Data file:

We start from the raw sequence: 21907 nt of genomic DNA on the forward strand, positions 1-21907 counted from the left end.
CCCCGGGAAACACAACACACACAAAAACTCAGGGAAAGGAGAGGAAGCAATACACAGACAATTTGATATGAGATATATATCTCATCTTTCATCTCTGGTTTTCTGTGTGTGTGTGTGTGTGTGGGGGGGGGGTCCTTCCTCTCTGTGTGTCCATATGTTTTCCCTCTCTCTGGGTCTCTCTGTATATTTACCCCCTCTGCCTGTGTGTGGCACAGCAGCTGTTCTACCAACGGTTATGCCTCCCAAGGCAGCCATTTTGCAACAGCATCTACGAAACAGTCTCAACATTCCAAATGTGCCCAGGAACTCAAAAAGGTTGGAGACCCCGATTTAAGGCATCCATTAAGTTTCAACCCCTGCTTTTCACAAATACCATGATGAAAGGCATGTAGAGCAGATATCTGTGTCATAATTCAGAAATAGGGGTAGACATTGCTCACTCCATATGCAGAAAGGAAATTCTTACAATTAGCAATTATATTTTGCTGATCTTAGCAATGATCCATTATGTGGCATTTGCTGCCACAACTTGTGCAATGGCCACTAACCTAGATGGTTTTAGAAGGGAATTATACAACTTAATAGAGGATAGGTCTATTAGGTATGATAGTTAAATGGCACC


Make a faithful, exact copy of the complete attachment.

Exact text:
We start from the raw sequence: 21907 nt of genomic DNA on the forward strand, positions 1-21907 counted from the left end.
CCCCGGGAAACACAACACACACAAAAACTCAGGGAAAGGAGAGGAAGCAATACACAGACAATTTGATATGAGATATATATCTCATCTTTCATCTCTGGTTTTCTGTGTGTGTGTGTGTGTGTGGGGGGGGGGTCCTTCCTCTCTGTGTGTCCATATGTTTTCCCTCTCTCTGGGTCTCTCTGTATATTTACCCCCTCTGCCTGTGTGTGGCACAGCAGCTGTTCTACCAACGGTTATGCCTCCCAAGGCAGCCATTTTGCAACAGCATCTACGAAACAGTCTCAACATTCCAAATGTGCCCAGGAACTCAAAAAGGTTGGAGACCCCGATTTAAGGCATCCATTAAGTTTCAACCCCTGCTTTTCACAAATACCATGATGAAAGGCATGTAGAGCAGATATCTGTGTCATAATTCAGAAATAGGGGTAGACATTGCTCACTCCATATGCAGAAAGGAAATTCTTACAATTAGCAATTATATTTTGCTGATCTTAGCAATGATCCATTATGTGGCATTTGCTGCCACAACTTGTGCAATGGCCACTAACCTAGATGGTTTTAGAAGGGAATTATACAACTTAATAGAGGATAGGTCTATTAGGTATGATAGTTAAATGGCACC